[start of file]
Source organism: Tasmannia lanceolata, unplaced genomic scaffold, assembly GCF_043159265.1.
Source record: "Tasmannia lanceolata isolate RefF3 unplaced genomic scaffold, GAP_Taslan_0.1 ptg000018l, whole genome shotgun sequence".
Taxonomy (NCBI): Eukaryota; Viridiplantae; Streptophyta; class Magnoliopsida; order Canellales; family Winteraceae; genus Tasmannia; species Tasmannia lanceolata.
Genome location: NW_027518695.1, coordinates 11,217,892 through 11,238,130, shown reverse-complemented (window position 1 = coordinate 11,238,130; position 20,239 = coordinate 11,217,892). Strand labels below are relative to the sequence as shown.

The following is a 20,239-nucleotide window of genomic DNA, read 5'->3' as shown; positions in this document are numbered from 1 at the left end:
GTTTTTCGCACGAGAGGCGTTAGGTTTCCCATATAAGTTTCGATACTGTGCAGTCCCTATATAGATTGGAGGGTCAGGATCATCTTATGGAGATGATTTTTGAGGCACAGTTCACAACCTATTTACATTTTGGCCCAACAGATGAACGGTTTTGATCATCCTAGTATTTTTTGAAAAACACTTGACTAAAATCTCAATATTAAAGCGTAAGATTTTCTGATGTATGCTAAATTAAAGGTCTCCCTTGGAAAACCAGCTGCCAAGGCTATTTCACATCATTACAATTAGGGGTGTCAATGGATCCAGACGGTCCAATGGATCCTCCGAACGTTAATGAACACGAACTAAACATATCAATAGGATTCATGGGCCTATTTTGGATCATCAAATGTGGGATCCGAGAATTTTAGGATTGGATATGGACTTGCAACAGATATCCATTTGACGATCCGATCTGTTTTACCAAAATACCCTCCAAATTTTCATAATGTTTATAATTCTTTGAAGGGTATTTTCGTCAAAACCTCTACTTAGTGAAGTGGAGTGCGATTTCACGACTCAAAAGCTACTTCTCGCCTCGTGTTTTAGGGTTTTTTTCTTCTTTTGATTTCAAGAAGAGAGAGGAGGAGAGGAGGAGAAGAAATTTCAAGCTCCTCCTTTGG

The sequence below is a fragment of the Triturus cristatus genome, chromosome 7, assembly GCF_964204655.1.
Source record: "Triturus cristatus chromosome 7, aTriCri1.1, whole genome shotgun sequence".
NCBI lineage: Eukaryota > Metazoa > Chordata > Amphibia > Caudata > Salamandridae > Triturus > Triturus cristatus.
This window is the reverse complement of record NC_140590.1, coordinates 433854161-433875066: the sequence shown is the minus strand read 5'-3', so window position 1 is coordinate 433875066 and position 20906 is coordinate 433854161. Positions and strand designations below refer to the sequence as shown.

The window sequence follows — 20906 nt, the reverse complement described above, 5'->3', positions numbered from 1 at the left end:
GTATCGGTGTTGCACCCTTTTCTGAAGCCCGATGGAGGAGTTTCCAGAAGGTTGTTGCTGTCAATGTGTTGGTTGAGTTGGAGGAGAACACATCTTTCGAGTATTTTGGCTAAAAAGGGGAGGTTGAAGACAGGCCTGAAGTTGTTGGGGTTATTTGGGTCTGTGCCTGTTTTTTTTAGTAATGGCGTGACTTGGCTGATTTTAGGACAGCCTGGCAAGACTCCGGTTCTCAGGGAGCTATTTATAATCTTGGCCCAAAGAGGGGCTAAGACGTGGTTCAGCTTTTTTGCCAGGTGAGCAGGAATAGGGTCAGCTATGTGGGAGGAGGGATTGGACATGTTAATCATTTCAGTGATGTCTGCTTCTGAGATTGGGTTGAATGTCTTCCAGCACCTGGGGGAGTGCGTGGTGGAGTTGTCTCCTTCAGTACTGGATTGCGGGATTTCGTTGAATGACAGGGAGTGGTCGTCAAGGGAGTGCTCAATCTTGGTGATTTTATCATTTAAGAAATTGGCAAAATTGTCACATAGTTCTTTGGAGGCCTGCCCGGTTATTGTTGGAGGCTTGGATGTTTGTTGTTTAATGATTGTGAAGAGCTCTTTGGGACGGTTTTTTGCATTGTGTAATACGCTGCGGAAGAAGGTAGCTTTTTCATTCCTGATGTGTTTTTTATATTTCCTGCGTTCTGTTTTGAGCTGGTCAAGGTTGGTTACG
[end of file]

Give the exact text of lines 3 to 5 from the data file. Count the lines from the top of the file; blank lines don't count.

Taxonomy (NCBI): Eukaryota; Viridiplantae; Streptophyta; class Magnoliopsida; order Canellales; family Winteraceae; genus Tasmannia; species Tasmannia lanceolata.
Genome location: NW_027518695.1, coordinates 11,217,892 through 11,238,130, shown reverse-complemented (window position 1 = coordinate 11,238,130; position 20,239 = coordinate 11,217,892). Strand labels below are relative to the sequence as shown.

The following is a 20,239-nucleotide window of genomic DNA, read 5'->3' as shown; positions in this document are numbered from 1 at the left end: